Enormous amounts of data about customers are available, making it possible for brands to hyper-personalise their advertising messages and purchase conditions in real time. This is a big deal for today’s marketers who understand that adding personalisation to an e-commerce experience will likely increase sales. Nevertheless, significant concerns for consumer protection are present as well. The EU-funded FairPersonalization project will explore how the use of online personalised and tailored offers affects individual propensity to consume. It will also redefine the normative thresholds and conditions under which personalised commercial practices may be deemed unfair or manipulative under EU law, laying the foundations for framing a tailored commercial practices regulation. The project’s overall aim is to rethink the interplay between regulators, enterprises and consumers, to enhance consumer protection in the digital society.
Online commerce experienced a technological revolution, shifting towards automated, data driven technologies for the allocation and display of offers and advertisings. The introduction of tracking and targeting technologies that leverage consumer data to personalize marketing catalysed the impressive growth of the online markets. Tailored and targeted commercial techniques constitute a heterogeneous phenomenon, incorporating ex multis semantics and data mining stemming from artificial intelligence, auction, social network and neuroscience analyses; they rely on self-tuning algorithms, intent data and immersive multimedia to reach different degrees of personalization.
These innovations provide companies with new modes to gain market advantage (e.g. the use of ICT, IoT technologies and Big Data) and to offer their products (reverse segmentation, narrowcasting and use of the semantic Web): they have the possibility to widely study consumers and to personalize every aspect of their consumption experience. Consumers exposed to such potential situations could end up not being able to recognize the artificial reduction of their set of choices, and eventually, to oppose to it, being unaware of the way through which product offers and advertisements utilize their habits, mental models and bias to influence their behaviours. The result of these and related trends is that firms can not only take advantage of a general understanding of cognitive limitations but also can uncover, and even trigger, consumer frailty at an individual level. In governing these dynamics, the EU Directive on Unfair Commercial Practices (UCPD) comes into peculiar relevance; yet, personalized commercial practices blur the boundaries between (lawful) promotion of products through mere persuasion, and (unlawful) manipulation. Building on, and expanding, existing literature, the FairPersonalization project explores the effects of tailored commercial practices on consumers behaviour, contextualizing and extending the results from the main theoretical and empirical studies on the impact of targeted and personalized offers, to pinpoint their risky consequences and ultimately improve and reinterpret the existing the regulatory framework. At the same time, the research will investigate how the traditional UCPD notions of unfairness, deception, and awareness shall be developed to deal with the personalization of products.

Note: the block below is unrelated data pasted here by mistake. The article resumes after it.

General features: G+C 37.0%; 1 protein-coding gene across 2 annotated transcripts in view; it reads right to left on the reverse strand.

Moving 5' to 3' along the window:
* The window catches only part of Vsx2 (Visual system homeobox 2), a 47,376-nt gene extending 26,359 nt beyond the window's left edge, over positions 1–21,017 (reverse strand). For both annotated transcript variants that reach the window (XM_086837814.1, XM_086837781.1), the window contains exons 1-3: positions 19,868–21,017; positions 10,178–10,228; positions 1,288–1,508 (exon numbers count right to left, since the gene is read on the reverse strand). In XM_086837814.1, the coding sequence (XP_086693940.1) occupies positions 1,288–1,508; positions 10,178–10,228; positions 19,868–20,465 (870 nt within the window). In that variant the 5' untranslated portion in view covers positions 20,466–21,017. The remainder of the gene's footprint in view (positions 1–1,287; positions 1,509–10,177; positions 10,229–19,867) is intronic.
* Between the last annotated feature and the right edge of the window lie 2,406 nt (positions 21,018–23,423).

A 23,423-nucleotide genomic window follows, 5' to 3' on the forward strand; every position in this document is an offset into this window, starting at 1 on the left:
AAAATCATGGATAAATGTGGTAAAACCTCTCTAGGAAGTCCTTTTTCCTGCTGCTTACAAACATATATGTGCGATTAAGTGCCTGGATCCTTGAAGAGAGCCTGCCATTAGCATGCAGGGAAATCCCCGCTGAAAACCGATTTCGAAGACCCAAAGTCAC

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On March 4th and 5th, Antonio Davola participated in the “Researching Discrimination in E-Commerce and Online Advertising” Webinar organized by the University of Maastricht. On